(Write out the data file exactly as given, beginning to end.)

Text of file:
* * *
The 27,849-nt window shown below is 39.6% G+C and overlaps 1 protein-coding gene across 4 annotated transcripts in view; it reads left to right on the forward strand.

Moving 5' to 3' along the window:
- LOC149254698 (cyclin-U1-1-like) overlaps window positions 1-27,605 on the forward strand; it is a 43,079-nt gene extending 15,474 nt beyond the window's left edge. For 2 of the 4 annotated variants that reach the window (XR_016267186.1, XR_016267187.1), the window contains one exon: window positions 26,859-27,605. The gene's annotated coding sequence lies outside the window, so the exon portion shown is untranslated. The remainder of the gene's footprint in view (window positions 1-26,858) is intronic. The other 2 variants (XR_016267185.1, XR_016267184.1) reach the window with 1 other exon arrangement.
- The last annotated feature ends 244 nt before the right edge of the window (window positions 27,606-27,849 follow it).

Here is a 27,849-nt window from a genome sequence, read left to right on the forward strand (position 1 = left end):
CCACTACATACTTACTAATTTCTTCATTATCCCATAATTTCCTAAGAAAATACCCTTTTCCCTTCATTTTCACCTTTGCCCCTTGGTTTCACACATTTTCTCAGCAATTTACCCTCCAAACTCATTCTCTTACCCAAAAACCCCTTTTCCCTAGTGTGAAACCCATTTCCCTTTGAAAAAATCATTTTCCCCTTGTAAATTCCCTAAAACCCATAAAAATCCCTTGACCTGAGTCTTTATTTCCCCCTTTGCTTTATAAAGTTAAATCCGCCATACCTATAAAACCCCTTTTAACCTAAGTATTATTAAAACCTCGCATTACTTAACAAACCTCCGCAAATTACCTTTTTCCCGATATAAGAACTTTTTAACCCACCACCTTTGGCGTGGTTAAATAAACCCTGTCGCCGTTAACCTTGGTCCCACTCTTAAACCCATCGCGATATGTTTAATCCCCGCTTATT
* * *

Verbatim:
The 27,849-nt window shown below is 39.6% G+C and overlaps 1 protein-coding gene across 4 annotated transcripts in view; it reads left to right on the forward strand.

Moving 5' to 3' along the window:
- LOC149254698 (cyclin-U1-1-like) overlaps window positions 1-27,605 on the forward strand; it is a 43,079-nt gene extending 15,474 nt beyond the window's left edge. For 2 of the 4 annotated variants that reach the window (XR_016267186.1, XR_016267187.1), the window contains one exon: window positions 26,859-27,605. The gene's annotated coding sequence lies outside the window, so the exon portion shown is untranslated. The remainder of the gene's footprint in view (window positions 1-26,858) is intronic. The other 2 variants (XR_016267185.1, XR_016267184.1) reach the window with 1 other exon arrangement.
- The last annotated feature ends 244 nt before the right edge of the window (window positions 27,606-27,849 follow it).

Here is a 27,849-nt window from a genome sequence, read left to right on the forward strand (position 1 = left end):
CCACTACATACTTACTAATTTCTTCATTATCCCATAATTTCCTAAGAAAATACCCTTTTCCCTTCATTTTCACCTTTGCCCCTTGGTTTCACACATTTTCTCAGCAATTTACCCTCCAAACTCATTCTCTTACCCAAAAACCCCTTTTCCCTAGTGTGAAACCCATTTCCCTTTGAAAAAATCATTTTCCCCTTGTAAATTCCCTAAAACCCATAAAAATCCCTTGACCTGAGTCTTTATTTCCCCCTTTGCTTTATAAAGTTAAATCCGCCATACCTATAAAACCCCTTTTAACCTAAGTATTATTAAAACCTCGCATTACTTAACAAACCTCCGCAAATTACCTTTTTCCCGATATAAGAACTTTTTAACCCACCACCTTTGGCGTGGTTAAATAAACCCTGTCGCCGTTAACCTTGGTCCCACTCTTAAACCCATCGCGATATGTTTAATCCCCGCTTATT